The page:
I am trying to submit somthing to a magazine. Unfortunately, I don’t know how to use the style sheets they have for Word. It just seems to be a document. I searched the help, and found something caled cascading style sheets, but this doesn’t seem to help me much.
I tried a bit of an experiment. When I loaded the style sheet into a pre-existing document, it created a whole new file. I have no idea what this means.
MS Word does not nor has ever supported CSS. CSS is a language that is used along side, PHP, HTML, XML and others. These are web protocols that are used to create output to a web client, like FireFox, Internet explorer, Netscape Navigatory.
All CSS does is define tags created in an HTML file.
These MS word “Cascading Style Sheets” may be something different. Even if you heard that Word can generate Style Sheets, stay away from anything Microsoft, even if it is Frontpage.
Aske the magazine for exactly the definition of style sheets they are asking for. What is it exactly you are submitting to a Magazine? I hardly think it has to do with anything with CSS.
If you are submitting a website to them, and they are asking for a stylesheet, it’s sounds a a bit flaky.
No, they want a document. They provided something called a “style sheet”. It implicitly contains three peices of information:
Use the standard margins, Verdana 9 pt font, and zoom 150%; this was how they set up the document. This is listed as Style Sheet for MS Word.
However, I then started checking and found that MS word has Cascading Style Sheets which seem to output things in a different format. Although I don’t think I need to do that, I’m curious as to what it actually does.
Are these 1920’s style sheets by chance?
Word does use styles, which aren’t the same as cascading style sheets. If you look at the menu bar, to the left of the formatting bar, you’ll probably see the word “Normal.” That’s the normal (i.e., default) style for that document. If you click on the Two letter A’s to the left of that, you can see the styles for that document.
You can then edit the styles.
In your case, open their document. Copy the text you want to use into it. There should be an option to use the new document’s styles. That will be a start. Then, go to the headings, etc. and click on the appropriate style from the dropdown list (where the “normal” originally was) or click on the AA’s and choose it from the list of styles.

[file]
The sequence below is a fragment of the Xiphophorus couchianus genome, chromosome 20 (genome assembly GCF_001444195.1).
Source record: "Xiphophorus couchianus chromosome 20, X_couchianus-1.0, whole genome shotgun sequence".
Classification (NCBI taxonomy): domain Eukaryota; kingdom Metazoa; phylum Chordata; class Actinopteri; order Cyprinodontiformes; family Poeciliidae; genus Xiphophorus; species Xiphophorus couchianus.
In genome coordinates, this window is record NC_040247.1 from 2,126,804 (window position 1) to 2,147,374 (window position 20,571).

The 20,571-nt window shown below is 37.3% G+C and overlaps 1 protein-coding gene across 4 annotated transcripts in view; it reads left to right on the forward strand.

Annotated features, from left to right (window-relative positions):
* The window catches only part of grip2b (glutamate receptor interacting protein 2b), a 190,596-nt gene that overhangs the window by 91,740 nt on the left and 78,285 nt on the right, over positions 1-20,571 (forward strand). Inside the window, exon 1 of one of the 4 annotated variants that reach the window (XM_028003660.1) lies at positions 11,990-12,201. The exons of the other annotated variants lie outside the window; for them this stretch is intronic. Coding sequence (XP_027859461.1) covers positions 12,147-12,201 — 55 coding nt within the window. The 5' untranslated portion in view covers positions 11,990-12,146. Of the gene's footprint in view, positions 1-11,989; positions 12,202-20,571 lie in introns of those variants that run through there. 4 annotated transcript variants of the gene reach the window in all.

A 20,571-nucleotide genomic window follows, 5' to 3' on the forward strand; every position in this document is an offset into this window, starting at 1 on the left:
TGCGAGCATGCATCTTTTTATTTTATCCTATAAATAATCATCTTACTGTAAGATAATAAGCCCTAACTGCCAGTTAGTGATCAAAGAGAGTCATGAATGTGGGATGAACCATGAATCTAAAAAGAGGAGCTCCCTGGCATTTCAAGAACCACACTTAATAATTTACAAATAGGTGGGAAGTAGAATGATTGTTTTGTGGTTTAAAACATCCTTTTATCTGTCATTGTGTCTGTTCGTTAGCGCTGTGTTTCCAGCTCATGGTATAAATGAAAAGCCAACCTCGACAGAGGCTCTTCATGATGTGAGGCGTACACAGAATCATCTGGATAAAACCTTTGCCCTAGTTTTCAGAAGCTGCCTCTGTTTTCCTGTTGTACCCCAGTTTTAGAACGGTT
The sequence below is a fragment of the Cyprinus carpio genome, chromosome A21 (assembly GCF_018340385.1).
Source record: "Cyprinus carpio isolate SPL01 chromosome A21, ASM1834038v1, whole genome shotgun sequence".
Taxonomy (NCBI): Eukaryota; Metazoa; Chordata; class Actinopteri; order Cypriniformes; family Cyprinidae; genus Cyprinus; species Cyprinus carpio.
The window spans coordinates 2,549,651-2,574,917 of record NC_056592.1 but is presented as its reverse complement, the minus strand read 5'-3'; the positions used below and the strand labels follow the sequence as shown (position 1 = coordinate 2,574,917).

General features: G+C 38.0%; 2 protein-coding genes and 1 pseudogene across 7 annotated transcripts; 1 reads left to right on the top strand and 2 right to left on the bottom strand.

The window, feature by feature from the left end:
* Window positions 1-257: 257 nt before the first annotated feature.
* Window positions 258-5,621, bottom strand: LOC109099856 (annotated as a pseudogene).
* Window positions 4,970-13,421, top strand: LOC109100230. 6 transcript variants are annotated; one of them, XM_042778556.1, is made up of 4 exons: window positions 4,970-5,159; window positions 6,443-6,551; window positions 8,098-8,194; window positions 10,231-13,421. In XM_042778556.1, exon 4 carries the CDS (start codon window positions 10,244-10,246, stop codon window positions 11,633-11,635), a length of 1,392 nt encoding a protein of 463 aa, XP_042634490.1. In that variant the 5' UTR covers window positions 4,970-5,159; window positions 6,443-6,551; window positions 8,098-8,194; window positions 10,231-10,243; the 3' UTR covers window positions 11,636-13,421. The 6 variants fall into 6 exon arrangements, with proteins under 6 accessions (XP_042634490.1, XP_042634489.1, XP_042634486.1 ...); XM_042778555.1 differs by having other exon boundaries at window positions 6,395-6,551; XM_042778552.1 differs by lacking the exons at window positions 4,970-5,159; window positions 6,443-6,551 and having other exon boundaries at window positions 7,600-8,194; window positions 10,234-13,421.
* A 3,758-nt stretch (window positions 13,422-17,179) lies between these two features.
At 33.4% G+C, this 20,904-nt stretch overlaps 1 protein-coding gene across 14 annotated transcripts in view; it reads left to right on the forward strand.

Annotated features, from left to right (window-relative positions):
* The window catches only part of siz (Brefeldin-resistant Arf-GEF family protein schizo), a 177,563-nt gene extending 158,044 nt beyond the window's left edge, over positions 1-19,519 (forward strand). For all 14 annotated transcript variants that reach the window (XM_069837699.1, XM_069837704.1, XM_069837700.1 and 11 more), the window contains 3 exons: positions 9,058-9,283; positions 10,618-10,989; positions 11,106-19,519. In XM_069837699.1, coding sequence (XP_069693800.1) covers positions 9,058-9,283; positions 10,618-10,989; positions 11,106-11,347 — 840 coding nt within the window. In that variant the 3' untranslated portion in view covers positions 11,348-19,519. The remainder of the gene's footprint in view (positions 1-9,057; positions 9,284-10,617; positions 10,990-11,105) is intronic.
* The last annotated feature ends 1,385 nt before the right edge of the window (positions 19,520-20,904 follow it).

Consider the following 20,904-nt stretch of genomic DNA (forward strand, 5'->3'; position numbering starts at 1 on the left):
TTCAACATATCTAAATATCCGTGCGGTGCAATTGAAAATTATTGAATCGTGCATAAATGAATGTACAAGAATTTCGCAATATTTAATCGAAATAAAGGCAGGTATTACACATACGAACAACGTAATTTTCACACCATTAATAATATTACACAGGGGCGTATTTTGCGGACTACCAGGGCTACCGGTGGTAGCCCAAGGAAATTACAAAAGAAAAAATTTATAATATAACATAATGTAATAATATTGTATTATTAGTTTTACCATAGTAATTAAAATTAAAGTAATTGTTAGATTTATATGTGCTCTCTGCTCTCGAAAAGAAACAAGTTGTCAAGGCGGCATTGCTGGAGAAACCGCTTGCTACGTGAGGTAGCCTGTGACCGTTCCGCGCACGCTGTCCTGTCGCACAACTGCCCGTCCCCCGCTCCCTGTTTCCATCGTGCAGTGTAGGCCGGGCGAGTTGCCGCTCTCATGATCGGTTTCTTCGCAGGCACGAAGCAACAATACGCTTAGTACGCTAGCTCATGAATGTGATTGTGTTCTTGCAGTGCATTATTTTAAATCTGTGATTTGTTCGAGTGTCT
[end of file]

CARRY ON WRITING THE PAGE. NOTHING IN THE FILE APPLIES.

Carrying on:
Style sheets are both powerful and tricky. I’ve been using them for a long time, so they’re second nature. Not sure how to bring you up the curve quickly and painlessly, but have a few tips.
For starters, click Format - Styles & Formatting. This will open the part of the style sheet they really care about. It’s a collection of assigned format characteristics, mostly at the paragraph level. So, there will be one format for reguar text, another for block quotations, several for various levels of headings, etc. You can assign these formats to text in several ways, but the simplest is to have your cursor in the target paragraph, then click on the desired style sheet format. Character formats (italics, bold, etc.) are assigned by selecting the target text, then clicking the desired format.
Another trick. Open the style sheet. Go to the Print dialogue. Go to “Print what?” There’s a drop-down that includes Styles as an opton. Print that and you’ll have hard copy to review, so you can get a sense of what the style sheet can do. This also will tell you whether shortcut keys (basically, macros) have been assigned, which makes formatting easier and faster.